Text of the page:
Politics Foreign Affairs Culture Fellows Program

The Worst Conversational Bookshop

Eighth Day: Best place to buy books, worst place to focus on conversation

There was a reception tonight at Eighth Day Books in Wichita to kick off the conference. I have never been to a place where I’ve had a more difficult time having a conversation. Why? Because it’s the best bookstore in the world, and if you are a bibliophile, it is impossible to keep your mind on the conversation you’re having because you can’t help scanning the shelves, where you will inevitably see a book you’re dying to look at. It’s the damnedest thing. I had some wonderful conversations tonight, to be sure, but it took all my powers of concentration to overcome my “ooh, squirrel” reflexes every time I glimpsed a different shelf.

If you are passing anywhere near Wichita, Kansas, you have got to stop by this bookstore. Bring money. You’ll find titles here you aren’t going to get anywhere else. If I lived in Wichita, I would come into the store all the time just to sit and be among all those books. Once, when she was only six, my daughter Nora was standing with me in a Barnes & Noble, and she said, “I don’t know why, but I feel so safe here, around all these books.” One day I’m going to bring her to Eighth Day Books. She’ll think she’s at the center of the world. Seriously, you might think it impossible that a bookstore this small could possibly be this good, but the deeper you go, the more true it is.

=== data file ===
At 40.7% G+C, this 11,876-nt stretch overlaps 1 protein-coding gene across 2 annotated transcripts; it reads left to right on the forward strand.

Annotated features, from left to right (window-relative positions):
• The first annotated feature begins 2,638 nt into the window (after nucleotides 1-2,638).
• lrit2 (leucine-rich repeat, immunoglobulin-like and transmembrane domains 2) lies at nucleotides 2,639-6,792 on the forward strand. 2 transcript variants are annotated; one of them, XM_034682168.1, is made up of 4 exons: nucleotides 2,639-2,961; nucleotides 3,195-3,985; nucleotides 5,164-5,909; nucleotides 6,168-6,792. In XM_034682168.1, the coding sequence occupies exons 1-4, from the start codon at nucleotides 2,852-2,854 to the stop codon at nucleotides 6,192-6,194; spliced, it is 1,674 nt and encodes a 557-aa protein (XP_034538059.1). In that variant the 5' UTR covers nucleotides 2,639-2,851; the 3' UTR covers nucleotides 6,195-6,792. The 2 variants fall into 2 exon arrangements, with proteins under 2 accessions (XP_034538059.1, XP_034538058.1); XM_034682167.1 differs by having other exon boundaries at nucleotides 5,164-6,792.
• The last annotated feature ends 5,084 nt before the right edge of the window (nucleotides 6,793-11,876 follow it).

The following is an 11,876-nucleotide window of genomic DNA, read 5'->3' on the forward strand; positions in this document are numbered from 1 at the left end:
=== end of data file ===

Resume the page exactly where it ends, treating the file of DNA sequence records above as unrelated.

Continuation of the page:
If you can’t get to Wichita, you can order from the store online. But seriously, try to come. Warren Farha has built a shrine to the book here, and it feels like holy ground. And you know what? When I walked in tonight, he had a cold six-pack of Boulevard 80-Acre Wheat waiting for me in his fridge. “Your brand,” he said. You got that right.

Imagine that: a (heavily Christian) bookstore where they remember your favorite beer. I told somebody tonight that this is the second-happiest place on earth. “What’s the happiest?” Huîtrerie Régis, naturellement. But then, ain’t nobody eating oysters in Kansas.